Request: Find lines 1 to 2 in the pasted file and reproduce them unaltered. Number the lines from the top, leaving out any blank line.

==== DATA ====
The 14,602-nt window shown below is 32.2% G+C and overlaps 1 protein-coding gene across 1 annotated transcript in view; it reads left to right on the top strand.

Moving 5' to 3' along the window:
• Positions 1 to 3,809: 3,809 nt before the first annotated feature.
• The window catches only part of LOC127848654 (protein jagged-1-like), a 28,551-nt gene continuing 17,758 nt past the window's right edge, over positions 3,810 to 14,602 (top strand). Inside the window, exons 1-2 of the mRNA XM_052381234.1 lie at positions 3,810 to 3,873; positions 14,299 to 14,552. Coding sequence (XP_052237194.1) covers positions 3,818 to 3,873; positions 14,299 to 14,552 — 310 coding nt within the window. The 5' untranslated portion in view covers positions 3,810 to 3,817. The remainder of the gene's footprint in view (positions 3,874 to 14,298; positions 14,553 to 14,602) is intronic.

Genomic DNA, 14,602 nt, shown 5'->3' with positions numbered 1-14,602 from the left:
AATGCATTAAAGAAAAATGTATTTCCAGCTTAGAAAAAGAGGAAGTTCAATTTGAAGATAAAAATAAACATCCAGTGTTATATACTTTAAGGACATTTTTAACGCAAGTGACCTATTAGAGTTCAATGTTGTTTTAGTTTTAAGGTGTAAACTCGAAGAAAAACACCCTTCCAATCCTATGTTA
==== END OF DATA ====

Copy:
The 14,602-nt window shown below is 32.2% G+C and overlaps 1 protein-coding gene across 1 annotated transcript in view; it reads left to right on the top strand.

Moving 5' to 3' along the window: